•   Each state will receive a minimum of $1 million per fiscal year for the next
    five years for Safe Routes to School
•   Each State is charged with creating a full-time Safe Routes to School
•   10–30% allocated to non-infrastructure activities including encouragement,
    public awareness, and educational programs
•   Legislation creates a new Safe Routes to School Clearinghouse and a Task
    Force that will develop strategies for advancing Safe Routes to School
Visit /
            National School Travel Plan

• Works in partnership with County Councils to develop best
   travel planning
• Promotes International Walk to School Week
• School Travel Planning (STP) – creation of a national model
• STP piloted, in partnership with: North Shore City, Auckland
   Regional, Auckland City and Waitakere City Councils
• Auckland:
     – 50 schools involved in School Travel Planning – 8 are
     – Part of Auckland Sustainable Cities Programme
     – $1.5M over two years
Walking School Bus Program: Victorian Health
 Promotion Foundation (VicHealth), Australia
• Today thirty per cent of students use active travel to school
• VicHealth’s WSB program aims to increase this to sixty per
• WSBs implemented by more than 58 local councils
• Involves 3,200 primary students in 200 schools
• Utilizes 800 volunteers
• WSB Evaluation Tool tracks triple-bottom line – in partnership
   with ICLEI (International Council for Local Environment Issues)
• Implementing a School Travel Planning Program (TravelSmart),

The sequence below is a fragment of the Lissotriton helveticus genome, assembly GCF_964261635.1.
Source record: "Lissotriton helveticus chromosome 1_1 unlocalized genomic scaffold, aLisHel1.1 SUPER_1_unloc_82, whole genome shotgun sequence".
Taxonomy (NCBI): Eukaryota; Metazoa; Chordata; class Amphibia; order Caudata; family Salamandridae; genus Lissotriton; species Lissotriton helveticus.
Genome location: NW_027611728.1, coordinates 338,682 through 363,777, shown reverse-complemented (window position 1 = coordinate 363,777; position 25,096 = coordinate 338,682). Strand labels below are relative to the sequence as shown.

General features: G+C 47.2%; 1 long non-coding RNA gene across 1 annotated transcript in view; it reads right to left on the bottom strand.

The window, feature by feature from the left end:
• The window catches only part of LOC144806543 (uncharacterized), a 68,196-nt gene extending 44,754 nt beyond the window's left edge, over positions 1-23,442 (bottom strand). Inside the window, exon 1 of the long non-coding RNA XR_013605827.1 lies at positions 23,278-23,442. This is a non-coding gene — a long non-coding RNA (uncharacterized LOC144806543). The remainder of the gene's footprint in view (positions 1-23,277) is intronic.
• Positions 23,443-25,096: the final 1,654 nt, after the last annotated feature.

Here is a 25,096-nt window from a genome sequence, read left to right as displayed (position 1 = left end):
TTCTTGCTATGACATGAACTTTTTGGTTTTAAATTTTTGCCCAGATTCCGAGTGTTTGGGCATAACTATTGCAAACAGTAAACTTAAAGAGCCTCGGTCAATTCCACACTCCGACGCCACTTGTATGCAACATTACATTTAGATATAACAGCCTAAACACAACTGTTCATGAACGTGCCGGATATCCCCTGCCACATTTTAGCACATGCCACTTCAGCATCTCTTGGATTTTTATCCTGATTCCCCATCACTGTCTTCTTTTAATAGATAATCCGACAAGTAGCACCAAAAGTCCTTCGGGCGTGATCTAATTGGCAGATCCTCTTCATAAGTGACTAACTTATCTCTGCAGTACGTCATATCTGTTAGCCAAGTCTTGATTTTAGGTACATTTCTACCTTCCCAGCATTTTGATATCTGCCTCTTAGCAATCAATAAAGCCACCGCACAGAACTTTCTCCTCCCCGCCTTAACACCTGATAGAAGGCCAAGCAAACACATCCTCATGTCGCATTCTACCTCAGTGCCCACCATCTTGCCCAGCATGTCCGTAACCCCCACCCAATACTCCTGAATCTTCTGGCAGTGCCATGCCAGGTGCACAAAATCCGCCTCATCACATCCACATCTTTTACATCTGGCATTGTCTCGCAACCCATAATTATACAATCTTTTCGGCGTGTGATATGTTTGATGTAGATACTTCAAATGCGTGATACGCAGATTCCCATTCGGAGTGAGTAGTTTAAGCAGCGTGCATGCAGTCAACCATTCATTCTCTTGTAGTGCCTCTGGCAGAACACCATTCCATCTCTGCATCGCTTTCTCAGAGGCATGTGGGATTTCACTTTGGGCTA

funded through Victorian Greenhouse Strategy
• TravelSmart piloted in 34 schools
Child & Youth Friendly Planning
                     Project BEAT
        (Built Environment & Active Transport)
                                             Research Objectives
New research programme funded by the         1.   Identify the prevalence and correlates of
      Heart and Stroke Foundation of              active school transport in Ontario;
      Canada (HSFC) & the Canadian
                                             2.   Examine the personal, family, social and
      Institute of Health Research (CIHR).
                                                  environmental correlates of active
                                                  school transport in the Toronto region
Three year, multidisciplinary research            a)   Are kids who walk or cycle to
       programme being led by Guy Faulkner             school more physically active than